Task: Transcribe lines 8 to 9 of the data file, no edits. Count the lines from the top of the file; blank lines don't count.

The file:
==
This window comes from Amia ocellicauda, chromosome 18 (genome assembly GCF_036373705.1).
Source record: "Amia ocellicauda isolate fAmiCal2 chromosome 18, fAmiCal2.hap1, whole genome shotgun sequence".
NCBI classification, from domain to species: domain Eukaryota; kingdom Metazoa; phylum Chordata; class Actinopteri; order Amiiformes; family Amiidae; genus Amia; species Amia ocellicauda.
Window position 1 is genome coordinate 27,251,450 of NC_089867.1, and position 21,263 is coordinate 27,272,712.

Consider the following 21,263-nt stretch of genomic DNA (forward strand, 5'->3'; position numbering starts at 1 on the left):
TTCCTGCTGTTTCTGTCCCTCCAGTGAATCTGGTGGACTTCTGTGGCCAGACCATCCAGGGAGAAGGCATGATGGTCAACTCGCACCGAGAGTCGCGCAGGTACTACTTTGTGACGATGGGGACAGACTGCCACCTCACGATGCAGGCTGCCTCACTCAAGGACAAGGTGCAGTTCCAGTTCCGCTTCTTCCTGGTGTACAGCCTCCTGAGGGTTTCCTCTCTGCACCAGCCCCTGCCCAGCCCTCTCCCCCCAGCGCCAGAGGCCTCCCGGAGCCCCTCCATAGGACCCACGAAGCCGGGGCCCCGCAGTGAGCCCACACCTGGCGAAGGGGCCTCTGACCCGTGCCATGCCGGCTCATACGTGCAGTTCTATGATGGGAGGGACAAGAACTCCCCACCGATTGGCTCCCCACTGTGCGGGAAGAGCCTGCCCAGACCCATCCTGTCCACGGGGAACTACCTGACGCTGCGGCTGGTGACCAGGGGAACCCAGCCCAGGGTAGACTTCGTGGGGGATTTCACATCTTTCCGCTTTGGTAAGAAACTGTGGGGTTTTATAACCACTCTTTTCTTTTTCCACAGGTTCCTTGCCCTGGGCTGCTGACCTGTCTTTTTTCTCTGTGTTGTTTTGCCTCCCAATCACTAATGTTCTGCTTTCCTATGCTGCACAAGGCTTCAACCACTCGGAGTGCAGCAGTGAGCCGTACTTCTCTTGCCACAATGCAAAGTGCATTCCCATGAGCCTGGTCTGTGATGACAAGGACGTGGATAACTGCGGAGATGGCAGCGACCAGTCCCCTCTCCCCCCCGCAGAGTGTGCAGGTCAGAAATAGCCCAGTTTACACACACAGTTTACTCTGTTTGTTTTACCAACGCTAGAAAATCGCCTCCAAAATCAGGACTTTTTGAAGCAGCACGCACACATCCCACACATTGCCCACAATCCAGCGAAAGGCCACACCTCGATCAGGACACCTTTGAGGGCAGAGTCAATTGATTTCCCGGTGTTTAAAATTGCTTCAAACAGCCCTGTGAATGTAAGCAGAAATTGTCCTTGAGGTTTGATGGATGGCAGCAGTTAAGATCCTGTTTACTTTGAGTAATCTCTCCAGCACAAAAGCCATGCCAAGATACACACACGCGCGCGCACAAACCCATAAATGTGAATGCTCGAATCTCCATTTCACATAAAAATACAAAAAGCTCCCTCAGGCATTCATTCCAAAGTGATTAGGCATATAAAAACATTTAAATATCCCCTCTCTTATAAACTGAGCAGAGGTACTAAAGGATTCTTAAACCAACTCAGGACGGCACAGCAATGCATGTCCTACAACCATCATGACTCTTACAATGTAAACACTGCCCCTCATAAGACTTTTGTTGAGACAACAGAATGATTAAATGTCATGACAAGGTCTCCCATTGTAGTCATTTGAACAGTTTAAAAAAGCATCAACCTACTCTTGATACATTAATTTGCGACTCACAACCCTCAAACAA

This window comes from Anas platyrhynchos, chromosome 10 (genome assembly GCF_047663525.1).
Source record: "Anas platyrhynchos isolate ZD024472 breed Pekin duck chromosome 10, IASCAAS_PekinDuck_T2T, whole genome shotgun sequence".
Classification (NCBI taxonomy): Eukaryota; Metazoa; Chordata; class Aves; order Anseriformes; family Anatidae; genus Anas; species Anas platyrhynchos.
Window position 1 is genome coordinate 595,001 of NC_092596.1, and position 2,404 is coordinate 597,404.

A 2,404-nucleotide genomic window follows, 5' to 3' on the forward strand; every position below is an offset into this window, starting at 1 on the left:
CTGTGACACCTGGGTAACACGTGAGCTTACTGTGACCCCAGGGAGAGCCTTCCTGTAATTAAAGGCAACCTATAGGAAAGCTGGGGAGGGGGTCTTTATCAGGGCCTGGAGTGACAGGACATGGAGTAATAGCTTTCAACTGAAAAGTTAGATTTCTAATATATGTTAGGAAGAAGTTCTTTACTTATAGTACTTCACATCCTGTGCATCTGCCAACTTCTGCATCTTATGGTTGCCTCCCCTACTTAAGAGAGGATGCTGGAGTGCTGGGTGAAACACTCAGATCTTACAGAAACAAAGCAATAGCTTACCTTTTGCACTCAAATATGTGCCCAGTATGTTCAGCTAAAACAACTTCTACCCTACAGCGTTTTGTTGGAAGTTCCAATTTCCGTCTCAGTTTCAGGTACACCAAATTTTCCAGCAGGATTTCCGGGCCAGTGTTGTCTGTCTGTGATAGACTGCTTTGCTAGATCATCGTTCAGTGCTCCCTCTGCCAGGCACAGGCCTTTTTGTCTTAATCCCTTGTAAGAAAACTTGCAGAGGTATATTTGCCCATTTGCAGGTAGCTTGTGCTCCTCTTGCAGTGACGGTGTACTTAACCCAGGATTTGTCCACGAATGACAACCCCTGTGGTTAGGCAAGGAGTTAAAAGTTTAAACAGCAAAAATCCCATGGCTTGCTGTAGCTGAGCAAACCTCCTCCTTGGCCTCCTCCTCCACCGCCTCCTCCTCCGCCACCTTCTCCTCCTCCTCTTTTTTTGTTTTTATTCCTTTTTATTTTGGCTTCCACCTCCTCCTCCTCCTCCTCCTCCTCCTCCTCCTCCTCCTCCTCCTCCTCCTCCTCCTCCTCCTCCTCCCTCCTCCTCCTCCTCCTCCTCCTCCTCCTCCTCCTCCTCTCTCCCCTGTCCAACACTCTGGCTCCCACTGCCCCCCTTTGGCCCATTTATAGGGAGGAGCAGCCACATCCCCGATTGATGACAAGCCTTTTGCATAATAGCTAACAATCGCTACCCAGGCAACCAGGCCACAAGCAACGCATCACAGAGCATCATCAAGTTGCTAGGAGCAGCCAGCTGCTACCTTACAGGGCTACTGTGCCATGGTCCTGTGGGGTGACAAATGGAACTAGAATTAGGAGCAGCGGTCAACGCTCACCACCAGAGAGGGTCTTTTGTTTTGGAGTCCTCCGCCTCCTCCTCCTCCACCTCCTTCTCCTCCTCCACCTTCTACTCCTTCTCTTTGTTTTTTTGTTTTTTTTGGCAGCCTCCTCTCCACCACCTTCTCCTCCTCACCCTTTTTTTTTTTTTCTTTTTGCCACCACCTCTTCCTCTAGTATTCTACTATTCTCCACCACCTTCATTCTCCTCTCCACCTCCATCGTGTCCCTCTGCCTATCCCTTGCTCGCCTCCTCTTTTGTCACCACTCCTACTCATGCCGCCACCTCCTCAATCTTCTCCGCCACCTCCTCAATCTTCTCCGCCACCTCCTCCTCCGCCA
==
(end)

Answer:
Source record: "Anas platyrhynchos isolate ZD024472 breed Pekin duck chromosome 10, IASCAAS_PekinDuck_T2T, whole genome shotgun sequence".
Classification (NCBI taxonomy): Eukaryota; Metazoa; Chordata; class Aves; order Anseriformes; family Anatidae; genus Anas; species Anas platyrhynchos.